Remember that dude from 2013 who accidentally threw away his hard drive full of Bitcoin? Well, he’s back hitting headlines again as the recent surge in BTC price has encouraged him to restart his treasure hunt. He’s prepared to get his hands pretty dirty too… by digging up a landfill site.
James Howells from Newport, Wales was an early cryptocurrency miner. He started back in 2009 and had amassed some 7,500BTC by solving the complex equations used to secure the Bitcoin network. During a big cleanup of his home in 2013, the hard drive upon which he’d stored his private keys got mistakenly thrown out. The value of the cryptocurrency stored on it at the time was then several hundred thousand dollars. That was when Bitcoin was trading at around $130 a coin.
Today, with the price of Bitcoin being almost hundred times the 2013 figure, the hard drive is worth $85 million. It’s therefore hardly surprising that the Newport-based IT worker is keen to be reunited with his stash. He’s now considering having the landfill excavated. This, of course, is no small job. Howells explained to The Independent:
A modern landfill is a complex engineering project and digging one up brings up all sorts of environmental issues such as dangerous gasses and potential landfill fires… It’s a big, expensive and risky project.
Howells had stopped mining long before Bitcoin started to grab headlines in quite the way it did during late 2013. He’d sold most of the components of the computer he’d used on eBay but was savvy enough to make sure he kept the hard drive containing his private keys. Unfortunately, during a clear-out, he believes that this ended up being put in a general waste bin at a local landfill site. This will then have been emptied onto the tip and will since have been buried by many tons of junk. Howells blames “family life and moving house” for the mishap.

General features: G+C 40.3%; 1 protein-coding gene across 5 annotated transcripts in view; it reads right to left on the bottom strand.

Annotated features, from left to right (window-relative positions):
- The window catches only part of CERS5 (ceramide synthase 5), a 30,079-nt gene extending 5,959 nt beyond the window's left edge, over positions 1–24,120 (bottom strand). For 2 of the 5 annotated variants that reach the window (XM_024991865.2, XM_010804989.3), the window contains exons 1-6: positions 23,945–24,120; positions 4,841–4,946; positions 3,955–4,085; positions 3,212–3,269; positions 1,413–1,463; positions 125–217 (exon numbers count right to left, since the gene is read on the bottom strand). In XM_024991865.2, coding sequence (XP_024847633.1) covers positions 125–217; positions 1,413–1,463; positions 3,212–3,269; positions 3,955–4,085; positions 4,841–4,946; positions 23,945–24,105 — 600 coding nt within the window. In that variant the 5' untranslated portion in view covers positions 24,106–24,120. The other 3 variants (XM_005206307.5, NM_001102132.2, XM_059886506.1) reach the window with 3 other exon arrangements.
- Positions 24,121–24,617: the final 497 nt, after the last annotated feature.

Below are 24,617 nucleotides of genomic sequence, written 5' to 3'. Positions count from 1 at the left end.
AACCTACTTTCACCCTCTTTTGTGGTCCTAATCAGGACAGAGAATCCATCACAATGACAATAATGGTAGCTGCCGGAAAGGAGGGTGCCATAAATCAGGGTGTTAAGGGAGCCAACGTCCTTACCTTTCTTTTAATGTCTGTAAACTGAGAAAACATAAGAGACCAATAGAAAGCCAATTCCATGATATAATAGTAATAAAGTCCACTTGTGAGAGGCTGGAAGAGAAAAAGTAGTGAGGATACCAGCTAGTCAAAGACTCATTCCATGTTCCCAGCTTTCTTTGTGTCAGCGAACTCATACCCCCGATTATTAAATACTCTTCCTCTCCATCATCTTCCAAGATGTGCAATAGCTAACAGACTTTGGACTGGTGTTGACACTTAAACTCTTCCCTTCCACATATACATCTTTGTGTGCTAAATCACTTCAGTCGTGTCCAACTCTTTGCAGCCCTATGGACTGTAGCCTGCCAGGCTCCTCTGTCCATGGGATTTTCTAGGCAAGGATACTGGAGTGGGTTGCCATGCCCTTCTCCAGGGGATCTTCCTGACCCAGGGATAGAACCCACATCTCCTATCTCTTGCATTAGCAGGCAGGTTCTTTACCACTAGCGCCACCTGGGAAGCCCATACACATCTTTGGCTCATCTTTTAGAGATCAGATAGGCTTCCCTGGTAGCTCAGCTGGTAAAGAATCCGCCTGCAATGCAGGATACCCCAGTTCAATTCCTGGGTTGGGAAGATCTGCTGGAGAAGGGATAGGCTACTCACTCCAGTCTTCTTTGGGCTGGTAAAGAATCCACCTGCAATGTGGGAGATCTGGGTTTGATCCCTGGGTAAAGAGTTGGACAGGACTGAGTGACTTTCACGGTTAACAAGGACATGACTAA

Whilst it’s certainly the largest case of lost Bitcoins known about today, Howells’ tale isn’t the only example of such a colossal mistake. A similar story comes from the editor of Gizmodo Australia, Campbell Simpson, who threw around 1,400 BTC away back in 2012. When he’d originally bought the Bitcoin, they’d only cost him $25 AUD. Today, buying such a quantity of the cryptocurrency would set you back almost $16 million.
However, the largest cache of lost Bitcoin might be those of their original creator themselves. Recent research from the blockchain data-crunchers at Chainalysis hints that the one million Bitcoin reserved for Satoshi Nakamoto will most likely never enter the wider market. It’s believed that these are spread out over many thousands of wallets and their owner has either lost the private keys, or has since been killed. If the person or people behind Bitcoin are still alive, they’re either the dictionary definition of the perfect “hodler”, or kicking themselves much harder than either Campbell Simpson or James Howells.
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